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For each of the following questions, think about all of your insurance policies, bank accounts, stocks, bonds, investments, real property (home), company, and retirement assets.








What is Trust Funding?

 

Believe it or not, you have “an estate”.  Your estate consists of everything that you own such as your house, car, company, stocks, bonds, gold, jewelry, furniture, etc.  When you have an Estate Plan your estate is contained within three different categories:

  1. Your trust
  2. Accounts, typically held with financial institutions, where you have chosen a beneficiary
  3. Everything else. This category is often referred to as your “probate estate”.

Probate is an expensive court process that occurs after your death.  It involves court fees, newspaper fees, attorney fees, and likely probate referee (appraiser fees).  These expenses will be paid for by your estate.  The court process often takes years.  It occurs exactly during the time when your spouse, children, and/or other family members are mourning your death.  It is stressful, painful, and often leads to in-fighting between otherwise loving families.  Proper estate planning and trust funding avoids probate.

To help explain, consider this metaphor.  Picture yourself deep in the ocean sailing on a sinking ship.  The ocean is the probate process.  Your Estate Plan creates a trust.  The trust acts as a raft.  The raft will protect you from falling into the ocean, but you have to actually get on the raft.  Trust funding is the action of taking everything you own off the sinking ship and placing it on the raft.

In legal terms:

*  The assets contained in your trust will avoid probate.

*  The assets contained in an account with a valid beneficiary designation or proper legal title will avoid probate.

*  If you have significant assets and they are not contained in a trust OR are contained in an invalid beneficiary designation or legal title, then your estate will go to probate.  Take our 6 question quiz to determine if you are at risk. Trust Funding Quiz >

 

*Note* If your trust fails, then your estate will go to probate.  It is very important to hire an attorney who specializes in estate planning.  Please be very cautious before hiring an attorney who “does estate planning on the side.”  Be cautious of any “do it yourself” tool or service.  Always look up an attorney’s California State Bar number to make sure they are licensed and in good standing.

*Warning* Some assets should not be placed into a trust.  Severe tax consequences can result.  Always contact an attorney before engaging in trust funding yourself.

What is Trust Funding?

 

Believe it or not, you have “an estate”.  Your estate consists of everything that you own such as your house, car, company, stocks, bonds, gold, jewelry, furniture, etc.  When you have an Estate Plan your estate is contained within three different categories:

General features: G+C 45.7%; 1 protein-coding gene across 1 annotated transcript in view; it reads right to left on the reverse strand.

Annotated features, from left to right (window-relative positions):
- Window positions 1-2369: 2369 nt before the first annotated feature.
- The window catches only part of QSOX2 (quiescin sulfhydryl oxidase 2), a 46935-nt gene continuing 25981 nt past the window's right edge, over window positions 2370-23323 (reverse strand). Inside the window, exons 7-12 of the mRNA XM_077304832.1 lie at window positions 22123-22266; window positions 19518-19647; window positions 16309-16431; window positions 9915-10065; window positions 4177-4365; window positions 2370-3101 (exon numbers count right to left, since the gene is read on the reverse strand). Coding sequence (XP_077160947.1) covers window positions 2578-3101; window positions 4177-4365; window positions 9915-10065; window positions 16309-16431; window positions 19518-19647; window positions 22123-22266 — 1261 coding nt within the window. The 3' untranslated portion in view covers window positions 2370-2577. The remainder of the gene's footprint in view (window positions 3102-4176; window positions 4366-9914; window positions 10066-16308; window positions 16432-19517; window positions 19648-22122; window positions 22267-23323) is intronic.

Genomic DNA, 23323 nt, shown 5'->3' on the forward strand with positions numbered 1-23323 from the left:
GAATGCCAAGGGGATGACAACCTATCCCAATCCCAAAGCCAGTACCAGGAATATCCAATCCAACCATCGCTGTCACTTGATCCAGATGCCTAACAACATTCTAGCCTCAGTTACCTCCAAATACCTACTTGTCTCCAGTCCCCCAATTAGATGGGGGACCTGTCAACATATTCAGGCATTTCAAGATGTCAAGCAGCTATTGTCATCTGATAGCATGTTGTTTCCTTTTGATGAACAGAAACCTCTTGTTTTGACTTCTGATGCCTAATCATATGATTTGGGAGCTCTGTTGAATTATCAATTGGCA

1. Your trust
  2. Accounts, typically held with financial institutions, where you have chosen a beneficiary
  3. Everything else. This category is often referred to as your “probate estate”.

Probate is an expensive court process that occurs after your death.  It involves court fees, newspaper fees, attorney fees, and likely probate referee (appraiser fees).  These expenses will be paid for by your estate.  The court process often takes years.  It occurs exactly during the time when your spouse, children, and/or other family members are mourning your death.  It is stressful, painful, and often leads to in-fighting between otherwise loving families.  Proper estate planning and trust funding avoids probate.

To help explain, consider this metaphor.  Picture yourself deep in the ocean sailing on a sinking ship.  The ocean is the probate process.  Your Estate Plan creates a trust.  The trust acts as a raft.  The raft will protect you from falling into the ocean, but you have to actually get on the raft.  Trust funding is the action of taking everything you own off the sinking ship and placing it on the raft.

In legal terms:

*  The assets contained in your trust will avoid probate.

*  The assets contained in an account with a valid beneficiary designation or proper legal title will avoid probate.

*  If you have significant assets and they are not contained in a trust OR are contained in an invalid beneficiary designation or legal title, then your estate will go to probate.  Take our 6 question quiz to determine if you are at risk. Trust Funding Quiz >

 

*Note* If your trust fails, then your estate will go to probate.  It is very important to hire an attorney who specializes in estate planning.  Please be very cautious before hiring an attorney who “does estate planning on the side.”  Be cautious of any “do it yourself” tool or service.  Always look up an attorney’s California State Bar number to make sure they are licensed and in good standing.

*Warning* Some assets should not be placed into a trust.  Severe tax consequences can result.  Always contact an attorney before engaging in trust funding yourself.

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